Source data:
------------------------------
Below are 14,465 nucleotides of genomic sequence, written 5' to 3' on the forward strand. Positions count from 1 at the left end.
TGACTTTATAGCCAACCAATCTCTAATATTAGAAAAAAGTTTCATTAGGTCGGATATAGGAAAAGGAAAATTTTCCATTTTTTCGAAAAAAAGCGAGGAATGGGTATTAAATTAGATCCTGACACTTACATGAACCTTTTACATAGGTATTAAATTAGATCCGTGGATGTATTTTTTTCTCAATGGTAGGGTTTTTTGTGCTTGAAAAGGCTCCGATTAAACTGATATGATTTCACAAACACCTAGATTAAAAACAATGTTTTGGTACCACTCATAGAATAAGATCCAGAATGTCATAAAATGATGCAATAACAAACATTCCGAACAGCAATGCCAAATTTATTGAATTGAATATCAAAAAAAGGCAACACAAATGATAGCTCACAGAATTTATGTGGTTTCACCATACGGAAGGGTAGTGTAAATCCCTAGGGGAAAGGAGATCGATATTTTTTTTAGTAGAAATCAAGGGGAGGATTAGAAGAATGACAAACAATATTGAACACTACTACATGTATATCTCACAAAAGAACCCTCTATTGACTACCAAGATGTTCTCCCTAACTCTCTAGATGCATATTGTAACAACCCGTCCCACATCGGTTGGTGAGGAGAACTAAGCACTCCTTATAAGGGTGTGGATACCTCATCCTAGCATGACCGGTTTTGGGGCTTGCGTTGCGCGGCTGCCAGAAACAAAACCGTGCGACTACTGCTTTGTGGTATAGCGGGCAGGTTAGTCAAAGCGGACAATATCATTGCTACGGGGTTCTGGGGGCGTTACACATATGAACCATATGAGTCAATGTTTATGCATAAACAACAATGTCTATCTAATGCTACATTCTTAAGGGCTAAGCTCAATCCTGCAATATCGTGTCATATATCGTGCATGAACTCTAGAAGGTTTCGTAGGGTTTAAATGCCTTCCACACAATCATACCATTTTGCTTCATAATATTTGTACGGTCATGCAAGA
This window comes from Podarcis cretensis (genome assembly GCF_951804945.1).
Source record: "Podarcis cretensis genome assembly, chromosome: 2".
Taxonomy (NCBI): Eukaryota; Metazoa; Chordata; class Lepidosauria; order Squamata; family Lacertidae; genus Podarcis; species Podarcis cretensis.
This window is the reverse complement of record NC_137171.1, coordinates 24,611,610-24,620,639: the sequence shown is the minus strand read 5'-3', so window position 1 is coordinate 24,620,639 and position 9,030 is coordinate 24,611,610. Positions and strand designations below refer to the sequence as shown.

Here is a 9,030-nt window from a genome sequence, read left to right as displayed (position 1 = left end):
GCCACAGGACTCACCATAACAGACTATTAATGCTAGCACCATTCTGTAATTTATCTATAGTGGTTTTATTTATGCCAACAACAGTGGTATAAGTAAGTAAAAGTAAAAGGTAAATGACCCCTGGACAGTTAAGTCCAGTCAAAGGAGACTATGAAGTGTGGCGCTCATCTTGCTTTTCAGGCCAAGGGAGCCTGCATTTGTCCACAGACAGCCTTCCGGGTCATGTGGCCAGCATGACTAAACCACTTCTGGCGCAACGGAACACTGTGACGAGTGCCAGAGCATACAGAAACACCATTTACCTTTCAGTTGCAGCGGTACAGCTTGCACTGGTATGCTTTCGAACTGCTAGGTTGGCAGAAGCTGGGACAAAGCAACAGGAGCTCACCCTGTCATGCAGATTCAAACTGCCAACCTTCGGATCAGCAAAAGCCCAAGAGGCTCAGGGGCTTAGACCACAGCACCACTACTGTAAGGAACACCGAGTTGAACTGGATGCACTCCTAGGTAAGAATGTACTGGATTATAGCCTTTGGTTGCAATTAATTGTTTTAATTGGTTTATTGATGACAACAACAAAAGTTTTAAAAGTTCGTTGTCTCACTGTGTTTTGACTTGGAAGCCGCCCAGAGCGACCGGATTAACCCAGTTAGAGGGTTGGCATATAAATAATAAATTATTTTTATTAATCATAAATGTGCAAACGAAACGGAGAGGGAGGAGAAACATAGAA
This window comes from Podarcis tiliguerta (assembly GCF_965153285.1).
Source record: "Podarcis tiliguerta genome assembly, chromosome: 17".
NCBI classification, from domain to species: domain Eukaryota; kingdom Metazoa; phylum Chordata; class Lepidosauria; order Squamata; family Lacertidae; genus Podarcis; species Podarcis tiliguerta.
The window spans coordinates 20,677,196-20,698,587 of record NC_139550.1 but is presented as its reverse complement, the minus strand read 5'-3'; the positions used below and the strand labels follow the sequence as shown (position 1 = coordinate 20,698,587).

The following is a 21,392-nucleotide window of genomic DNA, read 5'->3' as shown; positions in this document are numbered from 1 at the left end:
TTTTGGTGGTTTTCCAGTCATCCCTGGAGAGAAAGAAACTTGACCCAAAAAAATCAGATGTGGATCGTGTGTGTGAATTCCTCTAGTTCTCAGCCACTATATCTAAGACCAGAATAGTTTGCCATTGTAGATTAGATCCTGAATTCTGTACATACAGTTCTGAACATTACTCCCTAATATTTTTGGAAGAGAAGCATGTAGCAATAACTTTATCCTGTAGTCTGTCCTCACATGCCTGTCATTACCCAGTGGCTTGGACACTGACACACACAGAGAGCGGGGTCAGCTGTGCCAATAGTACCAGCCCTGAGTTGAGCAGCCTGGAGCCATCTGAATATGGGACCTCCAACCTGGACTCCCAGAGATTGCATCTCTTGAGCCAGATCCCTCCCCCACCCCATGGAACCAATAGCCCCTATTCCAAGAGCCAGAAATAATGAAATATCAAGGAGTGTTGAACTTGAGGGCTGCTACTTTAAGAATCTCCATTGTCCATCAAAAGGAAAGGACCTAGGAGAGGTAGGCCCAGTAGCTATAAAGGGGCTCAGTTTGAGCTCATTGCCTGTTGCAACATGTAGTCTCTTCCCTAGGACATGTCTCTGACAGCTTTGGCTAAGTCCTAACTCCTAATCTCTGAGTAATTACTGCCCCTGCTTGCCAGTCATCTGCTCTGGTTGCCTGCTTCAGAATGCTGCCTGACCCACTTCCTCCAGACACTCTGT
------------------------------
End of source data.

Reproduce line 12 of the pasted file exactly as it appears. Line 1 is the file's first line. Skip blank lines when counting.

The window spans coordinates 20,677,196-20,698,587 of record NC_139550.1 but is presented as its reverse complement, the minus strand read 5'-3'; the positions used below and the strand labels follow the sequence as shown (position 1 = coordinate 20,698,587).